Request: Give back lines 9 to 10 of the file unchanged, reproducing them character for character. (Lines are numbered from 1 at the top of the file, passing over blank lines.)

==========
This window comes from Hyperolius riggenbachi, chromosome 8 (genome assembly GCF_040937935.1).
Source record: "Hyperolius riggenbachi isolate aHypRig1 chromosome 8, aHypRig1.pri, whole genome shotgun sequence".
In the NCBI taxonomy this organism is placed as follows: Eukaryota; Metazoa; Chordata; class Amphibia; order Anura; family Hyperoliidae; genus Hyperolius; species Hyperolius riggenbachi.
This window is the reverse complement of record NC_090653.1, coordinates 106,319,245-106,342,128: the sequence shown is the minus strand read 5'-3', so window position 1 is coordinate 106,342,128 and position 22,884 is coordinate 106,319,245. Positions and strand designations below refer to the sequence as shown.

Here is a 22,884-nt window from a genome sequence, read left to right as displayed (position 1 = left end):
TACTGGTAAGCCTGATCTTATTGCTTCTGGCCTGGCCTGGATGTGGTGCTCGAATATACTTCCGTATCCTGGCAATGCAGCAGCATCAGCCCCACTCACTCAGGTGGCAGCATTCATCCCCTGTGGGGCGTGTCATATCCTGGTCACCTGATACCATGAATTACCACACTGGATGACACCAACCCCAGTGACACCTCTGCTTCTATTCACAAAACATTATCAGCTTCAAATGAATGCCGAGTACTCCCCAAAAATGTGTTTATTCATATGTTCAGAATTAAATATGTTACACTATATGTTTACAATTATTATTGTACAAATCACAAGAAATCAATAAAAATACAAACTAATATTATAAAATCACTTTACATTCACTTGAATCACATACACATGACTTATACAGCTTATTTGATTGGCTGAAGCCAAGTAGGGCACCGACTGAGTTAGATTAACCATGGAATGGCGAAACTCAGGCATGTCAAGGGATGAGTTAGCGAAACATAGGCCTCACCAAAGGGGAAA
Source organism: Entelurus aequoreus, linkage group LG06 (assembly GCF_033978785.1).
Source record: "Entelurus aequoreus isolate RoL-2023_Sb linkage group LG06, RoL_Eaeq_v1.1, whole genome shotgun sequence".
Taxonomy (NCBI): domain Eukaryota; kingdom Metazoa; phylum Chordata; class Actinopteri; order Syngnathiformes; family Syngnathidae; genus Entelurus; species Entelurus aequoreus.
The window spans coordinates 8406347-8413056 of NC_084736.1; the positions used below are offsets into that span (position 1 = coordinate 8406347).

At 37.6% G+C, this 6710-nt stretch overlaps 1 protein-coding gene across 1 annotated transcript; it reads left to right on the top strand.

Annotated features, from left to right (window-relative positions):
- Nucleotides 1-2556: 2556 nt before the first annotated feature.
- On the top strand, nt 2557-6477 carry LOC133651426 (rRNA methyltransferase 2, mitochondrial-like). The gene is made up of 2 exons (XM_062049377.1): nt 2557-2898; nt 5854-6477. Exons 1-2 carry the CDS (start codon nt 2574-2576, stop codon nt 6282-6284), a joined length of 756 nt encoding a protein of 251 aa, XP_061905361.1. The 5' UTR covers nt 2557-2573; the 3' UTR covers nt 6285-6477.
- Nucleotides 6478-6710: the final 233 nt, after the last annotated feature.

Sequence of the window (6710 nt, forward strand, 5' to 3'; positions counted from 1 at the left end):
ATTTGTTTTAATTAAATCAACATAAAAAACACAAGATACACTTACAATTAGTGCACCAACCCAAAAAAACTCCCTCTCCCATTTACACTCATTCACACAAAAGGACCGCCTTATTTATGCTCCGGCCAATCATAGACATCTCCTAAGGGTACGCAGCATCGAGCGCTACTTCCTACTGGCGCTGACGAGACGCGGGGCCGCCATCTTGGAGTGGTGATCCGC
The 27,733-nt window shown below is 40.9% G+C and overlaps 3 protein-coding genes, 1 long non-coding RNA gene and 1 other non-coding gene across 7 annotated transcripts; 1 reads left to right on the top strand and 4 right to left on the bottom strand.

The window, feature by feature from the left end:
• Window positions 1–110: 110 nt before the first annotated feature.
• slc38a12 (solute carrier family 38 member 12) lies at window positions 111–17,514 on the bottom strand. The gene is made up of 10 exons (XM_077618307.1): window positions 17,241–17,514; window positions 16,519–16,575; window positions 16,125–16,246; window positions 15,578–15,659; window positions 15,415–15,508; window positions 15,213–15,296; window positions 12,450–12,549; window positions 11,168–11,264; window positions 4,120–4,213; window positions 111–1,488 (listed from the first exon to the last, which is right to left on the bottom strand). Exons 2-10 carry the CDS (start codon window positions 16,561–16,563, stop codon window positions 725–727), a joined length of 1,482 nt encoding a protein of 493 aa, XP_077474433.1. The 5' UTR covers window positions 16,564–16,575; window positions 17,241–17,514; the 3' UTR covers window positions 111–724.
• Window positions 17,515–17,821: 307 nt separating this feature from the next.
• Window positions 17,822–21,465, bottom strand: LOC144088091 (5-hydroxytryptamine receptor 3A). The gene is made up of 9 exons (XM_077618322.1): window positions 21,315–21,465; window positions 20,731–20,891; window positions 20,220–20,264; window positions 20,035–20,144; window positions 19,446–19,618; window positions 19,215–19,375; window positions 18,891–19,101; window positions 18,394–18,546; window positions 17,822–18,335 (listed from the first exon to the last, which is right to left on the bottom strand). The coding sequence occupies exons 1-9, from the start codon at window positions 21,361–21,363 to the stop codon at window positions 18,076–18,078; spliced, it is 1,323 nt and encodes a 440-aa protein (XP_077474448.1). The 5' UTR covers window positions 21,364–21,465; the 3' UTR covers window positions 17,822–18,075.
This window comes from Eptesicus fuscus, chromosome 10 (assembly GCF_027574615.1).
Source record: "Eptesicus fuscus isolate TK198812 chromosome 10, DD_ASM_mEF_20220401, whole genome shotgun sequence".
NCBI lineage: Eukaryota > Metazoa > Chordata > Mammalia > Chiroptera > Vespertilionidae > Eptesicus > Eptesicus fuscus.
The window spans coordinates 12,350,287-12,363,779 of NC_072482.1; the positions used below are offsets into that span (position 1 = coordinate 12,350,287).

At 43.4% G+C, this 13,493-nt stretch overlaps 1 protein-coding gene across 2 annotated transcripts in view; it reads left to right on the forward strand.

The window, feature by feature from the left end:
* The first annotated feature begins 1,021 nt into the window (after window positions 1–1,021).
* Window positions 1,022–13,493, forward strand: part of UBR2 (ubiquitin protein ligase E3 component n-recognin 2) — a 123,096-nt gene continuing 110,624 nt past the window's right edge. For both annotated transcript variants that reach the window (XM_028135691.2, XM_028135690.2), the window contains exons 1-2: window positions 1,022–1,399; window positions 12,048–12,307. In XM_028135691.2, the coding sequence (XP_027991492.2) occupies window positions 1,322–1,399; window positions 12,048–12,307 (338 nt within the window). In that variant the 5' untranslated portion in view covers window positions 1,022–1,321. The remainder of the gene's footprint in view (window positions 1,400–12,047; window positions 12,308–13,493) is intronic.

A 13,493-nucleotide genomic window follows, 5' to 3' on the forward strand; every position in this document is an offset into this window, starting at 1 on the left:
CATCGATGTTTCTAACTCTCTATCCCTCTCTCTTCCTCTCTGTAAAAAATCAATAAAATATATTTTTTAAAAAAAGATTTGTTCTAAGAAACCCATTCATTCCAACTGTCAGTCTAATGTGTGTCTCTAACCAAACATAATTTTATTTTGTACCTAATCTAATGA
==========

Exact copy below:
Taxonomy (NCBI): domain Eukaryota; kingdom Metazoa; phylum Chordata; class Actinopteri; order Syngnathiformes; family Syngnathidae; genus Entelurus; species Entelurus aequoreus.
The window spans coordinates 8406347-8413056 of NC_084736.1; the positions used below are offsets into that span (position 1 = coordinate 8406347).